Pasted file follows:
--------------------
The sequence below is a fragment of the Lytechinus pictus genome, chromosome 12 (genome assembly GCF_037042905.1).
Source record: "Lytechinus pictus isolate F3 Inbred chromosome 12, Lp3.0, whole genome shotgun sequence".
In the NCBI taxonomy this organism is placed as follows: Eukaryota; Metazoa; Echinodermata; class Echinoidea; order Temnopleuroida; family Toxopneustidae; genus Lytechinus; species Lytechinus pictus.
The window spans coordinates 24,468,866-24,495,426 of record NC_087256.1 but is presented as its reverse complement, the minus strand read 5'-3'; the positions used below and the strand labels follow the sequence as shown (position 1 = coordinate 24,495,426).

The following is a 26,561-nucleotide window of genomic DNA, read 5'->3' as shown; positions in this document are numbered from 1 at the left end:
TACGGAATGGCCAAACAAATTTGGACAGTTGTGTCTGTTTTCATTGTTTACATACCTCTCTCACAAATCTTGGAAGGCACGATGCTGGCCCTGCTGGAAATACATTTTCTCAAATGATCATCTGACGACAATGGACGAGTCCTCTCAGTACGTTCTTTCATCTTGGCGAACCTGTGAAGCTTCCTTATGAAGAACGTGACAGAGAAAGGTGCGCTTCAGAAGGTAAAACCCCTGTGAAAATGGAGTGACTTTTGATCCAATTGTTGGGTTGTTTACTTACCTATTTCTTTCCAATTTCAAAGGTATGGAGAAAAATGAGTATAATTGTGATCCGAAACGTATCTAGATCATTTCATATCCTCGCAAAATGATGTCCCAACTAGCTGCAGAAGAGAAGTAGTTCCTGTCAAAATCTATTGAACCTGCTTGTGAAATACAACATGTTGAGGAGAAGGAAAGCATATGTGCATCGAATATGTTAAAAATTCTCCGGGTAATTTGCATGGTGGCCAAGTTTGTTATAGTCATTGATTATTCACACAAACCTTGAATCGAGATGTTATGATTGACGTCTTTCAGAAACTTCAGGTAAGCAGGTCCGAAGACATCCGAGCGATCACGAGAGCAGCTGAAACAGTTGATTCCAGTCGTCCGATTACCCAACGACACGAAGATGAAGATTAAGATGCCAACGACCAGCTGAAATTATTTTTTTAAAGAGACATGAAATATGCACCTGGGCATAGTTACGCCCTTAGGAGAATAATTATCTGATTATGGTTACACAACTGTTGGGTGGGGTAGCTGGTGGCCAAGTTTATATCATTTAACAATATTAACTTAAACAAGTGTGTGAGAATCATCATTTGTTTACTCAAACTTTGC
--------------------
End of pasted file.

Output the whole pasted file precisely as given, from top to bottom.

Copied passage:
The sequence below is a fragment of the Lytechinus pictus genome, chromosome 12 (genome assembly GCF_037042905.1).
Source record: "Lytechinus pictus isolate F3 Inbred chromosome 12, Lp3.0, whole genome shotgun sequence".
In the NCBI taxonomy this organism is placed as follows: Eukaryota; Metazoa; Echinodermata; class Echinoidea; order Temnopleuroida; family Toxopneustidae; genus Lytechinus; species Lytechinus pictus.
The window spans coordinates 24,468,866-24,495,426 of record NC_087256.1 but is presented as its reverse complement, the minus strand read 5'-3'; the positions used below and the strand labels follow the sequence as shown (position 1 = coordinate 24,495,426).

The following is a 26,561-nucleotide window of genomic DNA, read 5'->3' as shown; positions in this document are numbered from 1 at the left end:
TACGGAATGGCCAAACAAATTTGGACAGTTGTGTCTGTTTTCATTGTTTACATACCTCTCTCACAAATCTTGGAAGGCACGATGCTGGCCCTGCTGGAAATACATTTTCTCAAATGATCATCTGACGACAATGGACGAGTCCTCTCAGTACGTTCTTTCATCTTGGCGAACCTGTGAAGCTTCCTTATGAAGAACGTGACAGAGAAAGGTGCGCTTCAGAAGGTAAAACCCCTGTGAAAATGGAGTGACTTTTGATCCAATTGTTGGGTTGTTTACTTACCTATTTCTTTCCAATTTCAAAGGTATGGAGAAAAATGAGTATAATTGTGATCCGAAACGTATCTAGATCATTTCATATCCTCGCAAAATGATGTCCCAACTAGCTGCAGAAGAGAAGTAGTTCCTGTCAAAATCTATTGAACCTGCTTGTGAAATACAACATGTTGAGGAGAAGGAAAGCATATGTGCATCGAATATGTTAAAAATTCTCCGGGTAATTTGCATGGTGGCCAAGTTTGTTATAGTCATTGATTATTCACACAAACCTTGAATCGAGATGTTATGATTGACGTCTTTCAGAAACTTCAGGTAAGCAGGTCCGAAGACATCCGAGCGATCACGAGAGCAGCTGAAACAGTTGATTCCAGTCGTCCGATTACCCAACGACACGAAGATGAAGATTAAGATGCCAACGACCAGCTGAAATTATTTTTTTAAAGAGACATGAAATATGCACCTGGGCATAGTTACGCCCTTAGGAGAATAATTATCTGATTATGGTTACACAACTGTTGGGTGGGGTAGCTGGTGGCCAAGTTTATATCATTTAACAATATTAACTTAAACAAGTGTGTGAGAATCATCATTTGTTTACTCAAACTTTGC